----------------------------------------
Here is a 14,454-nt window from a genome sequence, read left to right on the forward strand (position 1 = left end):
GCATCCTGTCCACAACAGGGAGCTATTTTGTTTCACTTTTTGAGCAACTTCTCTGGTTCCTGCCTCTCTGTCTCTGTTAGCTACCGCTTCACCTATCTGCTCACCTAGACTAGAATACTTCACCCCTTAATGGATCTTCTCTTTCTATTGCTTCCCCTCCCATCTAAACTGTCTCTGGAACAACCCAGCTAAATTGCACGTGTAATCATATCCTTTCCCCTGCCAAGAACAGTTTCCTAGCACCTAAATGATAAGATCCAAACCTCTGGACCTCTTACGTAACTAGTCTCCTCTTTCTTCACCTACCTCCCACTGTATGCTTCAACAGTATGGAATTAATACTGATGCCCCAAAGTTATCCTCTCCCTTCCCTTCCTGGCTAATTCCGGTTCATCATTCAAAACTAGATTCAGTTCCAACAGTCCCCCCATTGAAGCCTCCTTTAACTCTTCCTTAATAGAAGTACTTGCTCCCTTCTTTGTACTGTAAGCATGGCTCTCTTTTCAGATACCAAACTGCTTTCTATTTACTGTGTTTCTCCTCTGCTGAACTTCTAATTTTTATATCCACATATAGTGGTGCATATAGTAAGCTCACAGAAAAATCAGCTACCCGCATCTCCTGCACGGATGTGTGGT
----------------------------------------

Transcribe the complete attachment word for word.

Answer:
Here is a 14,454-nt window from a genome sequence, read left to right on the forward strand (position 1 = left end):
GCATCCTGTCCACAACAGGGAGCTATTTTGTTTCACTTTTTGAGCAACTTCTCTGGTTCCTGCCTCTCTGTCTCTGTTAGCTACCGCTTCACCTATCTGCTCACCTAGACTAGAATACTTCACCCCTTAATGGATCTTCTCTTTCTATTGCTTCCCCTCCCATCTAAACTGTCTCTGGAACAACCCAGCTAAATTGCACGTGTAATCATATCCTTTCCCCTGCCAAGAACAGTTTCCTAGCACCTAAATGATAAGATCCAAACCTCTGGACCTCTTACGTAACTAGTCTCCTCTTTCTTCACCTACCTCCCACTGTATGCTTCAACAGTATGGAATTAATACTGATGCCCCAAAGTTATCCTCTCCCTTCCCTTCCTGGCTAATTCCGGTTCATCATTCAAAACTAGATTCAGTTCCAACAGTCCCCCCATTGAAGCCTCCTTTAACTCTTCCTTAATAGAAGTACTTGCTCCCTTCTTTGTACTGTAAGCATGGCTCTCTTTTCAGATACCAAACTGCTTTCTATTTACTGTGTTTCTCCTCTGCTGAACTTCTAATTTTTATATCCACATATAGTGGTGCATATAGTAAGCTCACAGAAAAATCAGCTACCCGCATCTCCTGCACGGATGTGTGGT